This Country Isn’t Just Carbon Neutral, It’s Carbon Negative

When you consider the fact that if the whole world lived the way that we do in my country, Australia, we'd need more than five other planets to sustain us, it's truly amazing to be able to report on a good news story like this one…

Bhutan, a small nation sandwiched between India and China, is not just carbon neutral, but carbon negative. Meaning all of the carbon emissions they produce are not only offset, but they're also managing to generate and export so much renewable energy that the country's carbon emissions are now in the negative.

It's a catchy sound bite to say that Bhutan is carbon negative, but I want to take a moment to recognise what an extraordinary feat that is.

There is no other country on our entire world that has managed to do this.

You might have heard of Bhutan before.

They're the country that decided they wouldn't measure the success of the nation on the Gross Domestic Product (GDP), opting instead for their own metric; the Gross National Happiness (GNH). They offer free education and health care to all citizens, and their much loved king famously imposed democracy on his people. Not a bad place to live. Also, it looks like this:

Read more: Bhutan plants 108,000 trees to celebrate birth of new prince

When speaking about the country's revolutionary way of considering growth, Bhutan's current Prime Minister, Tshering Tobgay says:

“Economic growth is important, but that economic growth must not come from undermining our unique culture or pristine environment."
- .

This is a truly beautiful vision for the country, and it exists in stark juxtaposition to the environmental policy we have in Australia. Our previous Prime Minister, Tony Abbott, has been quoted as saying, "coal is good for humanity".

How did they do it?

The entire country generates only two point two million tonnes of carbon dioxide a year. In Australia, that number is somewhere around five hundred forty-two million, thirty-one thousand, two hundred five, and that's not even taking into account the 300 million or so tonnes of coal and it's embedded emissions that we export.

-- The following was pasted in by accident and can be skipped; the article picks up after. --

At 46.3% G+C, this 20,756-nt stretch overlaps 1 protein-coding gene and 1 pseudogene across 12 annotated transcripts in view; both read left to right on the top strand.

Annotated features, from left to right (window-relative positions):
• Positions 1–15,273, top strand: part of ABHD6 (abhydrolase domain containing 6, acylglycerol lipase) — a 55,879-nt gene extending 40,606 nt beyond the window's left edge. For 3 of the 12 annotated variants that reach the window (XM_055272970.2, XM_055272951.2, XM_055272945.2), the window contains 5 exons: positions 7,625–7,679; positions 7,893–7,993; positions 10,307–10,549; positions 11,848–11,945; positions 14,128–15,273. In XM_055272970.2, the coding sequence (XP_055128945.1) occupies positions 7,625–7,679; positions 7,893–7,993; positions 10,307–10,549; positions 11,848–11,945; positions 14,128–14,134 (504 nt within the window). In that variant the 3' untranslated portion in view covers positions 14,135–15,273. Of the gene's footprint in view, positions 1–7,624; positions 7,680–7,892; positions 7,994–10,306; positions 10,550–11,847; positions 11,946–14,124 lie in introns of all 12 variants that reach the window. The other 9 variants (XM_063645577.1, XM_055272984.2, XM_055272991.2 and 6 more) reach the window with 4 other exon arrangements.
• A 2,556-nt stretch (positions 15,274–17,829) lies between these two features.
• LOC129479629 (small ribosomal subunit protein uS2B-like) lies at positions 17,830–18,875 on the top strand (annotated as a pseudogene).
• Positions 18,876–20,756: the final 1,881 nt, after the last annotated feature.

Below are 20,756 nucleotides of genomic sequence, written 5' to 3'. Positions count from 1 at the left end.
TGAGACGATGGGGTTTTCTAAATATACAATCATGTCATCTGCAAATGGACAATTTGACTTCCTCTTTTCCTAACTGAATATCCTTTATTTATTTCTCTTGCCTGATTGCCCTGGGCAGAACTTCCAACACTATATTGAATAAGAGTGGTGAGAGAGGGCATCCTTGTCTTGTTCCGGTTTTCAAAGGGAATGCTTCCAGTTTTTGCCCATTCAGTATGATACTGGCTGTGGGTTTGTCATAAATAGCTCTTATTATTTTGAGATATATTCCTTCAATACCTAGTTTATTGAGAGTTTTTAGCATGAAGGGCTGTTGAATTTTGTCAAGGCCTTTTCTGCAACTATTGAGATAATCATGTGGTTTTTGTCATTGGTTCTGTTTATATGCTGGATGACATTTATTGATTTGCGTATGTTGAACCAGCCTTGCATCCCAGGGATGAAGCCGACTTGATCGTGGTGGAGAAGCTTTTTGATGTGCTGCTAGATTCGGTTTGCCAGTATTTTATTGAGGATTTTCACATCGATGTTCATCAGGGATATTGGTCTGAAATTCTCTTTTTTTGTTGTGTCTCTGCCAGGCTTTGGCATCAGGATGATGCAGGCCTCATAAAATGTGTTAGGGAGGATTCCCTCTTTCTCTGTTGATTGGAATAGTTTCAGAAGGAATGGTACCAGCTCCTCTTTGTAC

There is an enormous difference in population size between Australia and Bhutan, so placing these number side by side isn't a fair comparison, but take a look at these two photos of Bhutan and Australia from American photojournalist Peter Menzel that document the way that we consume around the world.

The Bhutanese clearly have an intrinsic relationship with the natural world. In fact, the constitution in Bhutan demands that a minimum of 60% of the country's total land shall remain under forest cover for all time.

Currently, 72% of Bhutan is under forest cover. Because of this, six million tonnes of CO2 emissions are sequestered by their bushland each year. Putting them 4 million tonnes of CO2 emissions in the negative.

But there's more.

Bhutan generates huge amounts of renewable hydro energy, which brings their negative CO2 total to six million tonnes a year, with the goal of getting this to 17 million by 2020, and eventually 50 million. That's more than the entire emissions for NYC in a year.

Small nations pay a big price.

The sad side to this story is that the Bhutanese, like many other low emitting populations, and now paying the price for our inaction on the climate crisis.

Glaciers in Bhutan are melting, some of which form beautiful lakes, the others cause devastating flash floods and wreak havoc in the surrounding areas. This doesn't seem like a fair turn of events.

What can you do?

Profound lifestyle change is a key part of the solution to fighting the climate crisis.

We live in a culture of convenience, and challenging our learned behaviours is uncomfortable. It means looking at our lifestyles and truly questioning our values, what we eat, what we wear, and how we navigate the world. There's not doubt that it's a big job, and doing it all at once might not be what works for you (or maybe it is). But here are a few ways in which you can start:

Say not to single-use. This is a no brainer and one that you can start right away. Take a reusable cup for your coffee, ditch the plastic bags, and make a commitment to stop buying bottled water.

Look at your diet. This is a tough one for lot's of us (I know it was for me) because eating meat is well and truly ingrained into the Western diet. But when it comes to climate change and what's on your plate, the overall message is clear. We need to eat a lot less meat, at least 50% less.

This is a great read for anyone looking to be a responsible omnivore, and this is a fantastic starting point for anyone that loves meat but wants to cut down.

Think about what you really need. Our economic system relies on the fact that we love to consume. So much so that many of the products we buy are designed to fail. There's no doubt that buying things makes us feel better, it gives you an instant endorphin rush, but luckily so do these 10 things.

If you'd like to learn more about Bhutan you can watch Prime Minister Tobgay's TED talk below.

Bindi Donnelly Former Head of Digital Suggest an article Send us an email

Recent Blog Articles